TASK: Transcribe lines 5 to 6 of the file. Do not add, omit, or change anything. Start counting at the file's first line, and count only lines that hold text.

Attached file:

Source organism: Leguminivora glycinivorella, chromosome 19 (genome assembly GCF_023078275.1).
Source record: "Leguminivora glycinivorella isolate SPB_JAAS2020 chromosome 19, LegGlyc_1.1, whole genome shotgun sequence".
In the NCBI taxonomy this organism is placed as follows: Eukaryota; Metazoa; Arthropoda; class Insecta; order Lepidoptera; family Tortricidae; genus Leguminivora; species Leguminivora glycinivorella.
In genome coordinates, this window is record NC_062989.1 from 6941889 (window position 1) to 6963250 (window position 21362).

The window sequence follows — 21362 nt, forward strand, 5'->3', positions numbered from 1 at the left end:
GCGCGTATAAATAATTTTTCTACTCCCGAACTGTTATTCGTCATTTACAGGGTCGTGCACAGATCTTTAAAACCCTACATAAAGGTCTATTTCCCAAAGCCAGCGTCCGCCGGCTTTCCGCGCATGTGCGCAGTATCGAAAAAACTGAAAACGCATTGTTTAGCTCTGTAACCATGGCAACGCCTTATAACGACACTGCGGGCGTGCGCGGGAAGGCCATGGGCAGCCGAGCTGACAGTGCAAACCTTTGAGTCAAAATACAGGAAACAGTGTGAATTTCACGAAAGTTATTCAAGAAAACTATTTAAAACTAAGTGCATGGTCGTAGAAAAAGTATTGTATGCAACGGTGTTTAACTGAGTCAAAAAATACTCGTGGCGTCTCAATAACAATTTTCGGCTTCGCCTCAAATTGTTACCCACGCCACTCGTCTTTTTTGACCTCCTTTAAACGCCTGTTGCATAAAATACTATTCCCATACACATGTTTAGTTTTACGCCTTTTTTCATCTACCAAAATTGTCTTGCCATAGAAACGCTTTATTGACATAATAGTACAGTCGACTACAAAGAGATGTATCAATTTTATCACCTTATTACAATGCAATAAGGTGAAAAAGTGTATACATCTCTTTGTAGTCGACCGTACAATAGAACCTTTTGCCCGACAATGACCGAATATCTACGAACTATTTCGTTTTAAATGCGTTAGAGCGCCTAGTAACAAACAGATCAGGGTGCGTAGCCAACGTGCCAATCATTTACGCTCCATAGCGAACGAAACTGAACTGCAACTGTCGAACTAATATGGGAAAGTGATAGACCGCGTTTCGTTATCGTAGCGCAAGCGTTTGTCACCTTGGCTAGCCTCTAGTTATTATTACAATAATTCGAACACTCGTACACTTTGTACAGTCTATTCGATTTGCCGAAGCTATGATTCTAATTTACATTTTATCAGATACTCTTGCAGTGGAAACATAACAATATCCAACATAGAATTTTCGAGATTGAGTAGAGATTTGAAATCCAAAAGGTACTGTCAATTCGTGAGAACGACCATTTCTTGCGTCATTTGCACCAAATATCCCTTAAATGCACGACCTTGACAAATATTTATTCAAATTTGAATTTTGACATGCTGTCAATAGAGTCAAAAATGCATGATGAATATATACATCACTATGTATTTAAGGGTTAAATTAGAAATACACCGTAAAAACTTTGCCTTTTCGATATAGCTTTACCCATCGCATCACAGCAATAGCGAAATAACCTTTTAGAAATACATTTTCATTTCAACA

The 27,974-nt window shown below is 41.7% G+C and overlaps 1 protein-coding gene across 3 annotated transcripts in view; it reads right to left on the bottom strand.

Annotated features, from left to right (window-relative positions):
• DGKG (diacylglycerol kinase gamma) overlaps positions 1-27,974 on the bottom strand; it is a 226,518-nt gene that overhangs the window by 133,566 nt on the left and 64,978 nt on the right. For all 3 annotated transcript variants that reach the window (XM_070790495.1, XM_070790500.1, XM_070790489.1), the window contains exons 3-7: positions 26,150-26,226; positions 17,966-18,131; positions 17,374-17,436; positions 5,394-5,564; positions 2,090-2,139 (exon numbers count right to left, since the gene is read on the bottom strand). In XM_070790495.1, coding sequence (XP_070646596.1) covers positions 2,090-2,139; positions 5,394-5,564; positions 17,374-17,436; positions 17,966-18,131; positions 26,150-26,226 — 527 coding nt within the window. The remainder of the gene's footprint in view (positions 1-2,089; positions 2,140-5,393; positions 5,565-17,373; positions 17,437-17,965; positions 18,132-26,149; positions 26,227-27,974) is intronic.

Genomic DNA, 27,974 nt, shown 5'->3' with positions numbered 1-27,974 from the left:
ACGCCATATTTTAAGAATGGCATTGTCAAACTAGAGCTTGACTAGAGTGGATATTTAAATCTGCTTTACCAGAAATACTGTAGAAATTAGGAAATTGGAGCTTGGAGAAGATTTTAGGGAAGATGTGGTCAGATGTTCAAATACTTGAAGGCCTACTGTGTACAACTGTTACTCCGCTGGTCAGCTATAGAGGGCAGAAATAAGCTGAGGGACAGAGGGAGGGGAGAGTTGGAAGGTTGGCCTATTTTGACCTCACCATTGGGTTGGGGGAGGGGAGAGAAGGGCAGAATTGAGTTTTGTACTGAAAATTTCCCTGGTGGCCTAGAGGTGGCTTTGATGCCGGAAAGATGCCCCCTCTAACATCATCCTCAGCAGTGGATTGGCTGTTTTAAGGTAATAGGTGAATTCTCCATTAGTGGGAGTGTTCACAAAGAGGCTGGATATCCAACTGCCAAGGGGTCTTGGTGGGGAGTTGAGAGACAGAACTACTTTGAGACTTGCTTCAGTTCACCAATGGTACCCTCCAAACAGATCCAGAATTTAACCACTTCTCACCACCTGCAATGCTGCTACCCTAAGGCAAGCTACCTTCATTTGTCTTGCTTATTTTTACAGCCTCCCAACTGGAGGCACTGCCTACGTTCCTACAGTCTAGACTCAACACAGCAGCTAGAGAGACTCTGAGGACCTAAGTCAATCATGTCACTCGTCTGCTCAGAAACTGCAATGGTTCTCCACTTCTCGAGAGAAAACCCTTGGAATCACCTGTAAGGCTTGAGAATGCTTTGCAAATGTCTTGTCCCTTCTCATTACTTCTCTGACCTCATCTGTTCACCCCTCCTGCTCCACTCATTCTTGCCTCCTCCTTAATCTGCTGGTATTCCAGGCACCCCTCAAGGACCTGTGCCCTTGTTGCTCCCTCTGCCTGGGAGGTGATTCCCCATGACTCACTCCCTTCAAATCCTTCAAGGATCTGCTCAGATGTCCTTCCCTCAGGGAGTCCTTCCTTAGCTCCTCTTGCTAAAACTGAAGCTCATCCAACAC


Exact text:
The window sequence follows — 21362 nt, forward strand, 5'->3', positions numbered from 1 at the left end:
GCGCGTATAAATAATTTTTCTACTCCCGAACTGTTATTCGTCATTTACAGGGTCGTGCACAGATCTTTAAAACCCTACATAAAGGTCTATTTCCCAAAGCCAGCGTCCGCCGGCTTTCCGCGCATGTGCGCAGTATCGAAAAAACTGAAAACGCATTGTTTAGCTCTGTAACCATGGCAACGCCTTATAACGACACTGCGGGCGTGCGCGGGAAGGCCATGGGCAGCCGAGCTGACAGTGCAAACCTTTGAGTCAAAATACAGGAAACAGTGTGAATTTCACGAAAGTTATTCAAGAAAACTATTTAAAACTAAGTGCATGGTCGTAGAAAAAGTATTGTATGCAACGGTGTTTAACTGAGTCAAAAAATACTCGTGGCGTCTCAATAACAATTTTCGGCTTCGCCTCAAATTGTTACCCACGCCACTCGTCTTTTTTGACCTCCTTTAAACGCCTGTTGCATAAAATACTATTCCCATACACATGTTTAGTTTTACGCCTTTTTTCATCTACCAAAATTGTCTTGCCATAGAAACGCTTTATTGACATAATAGTACAGTCGACTACAAAGAGATGTATCAATTTTATCACCTTATTACAATGCAATAAGGTGAAAAAGTGTATACATCTCTTTGTAGTCGACCGTACAATAGAACCTTTTGCCCGACAATGACCGAATATCTACGAACTATTTCGTTTTAAATGCGTTAGAGCGCCTAGTAACAAACAGATCAGGGTGCGTAGCCAACGTGCCAATCATTTACGCTCCATAGCGAACGAAACTGAACTGCAACTGTCGAACTAATATGGGAAAGTGATAGACCGCGTTTCGTTATCGTAGCGCAAGCGTTTGTCACCTTGGCTAGCCTCTAGTTATTATTACAATAATTCGAACACTCGTACACTTTGTACAGTCTATTCGATTTGCCGAAGCTATGATTCTAATTTACATTTTATCAGATACTCTTGCAGTGGAAACATAACAATATCCAACATAGAATTTTCGAGATTGAGTAGAGATTTGAAATCCAAAAGGTACTGTCAATTCGTGAGAACGACCATTTCTTGCGTCATTTGCACCAAATATCCCTTAAATGCACGACCTTGACAAATATTTATTCAAATTTGAATTTTGACATGCTGTCAATAGAGTCAAAAATGCATGATGAATATATACATCACTATGTATTTAAGGGTTAAATTAGAAATACACCGTAAAAACTTTGCCTTTTCGATATAGCTTTACCCATCGCATCACAGCAATAGCGAAATAACCTTTTAGAAATACATTTTCATTTCAACA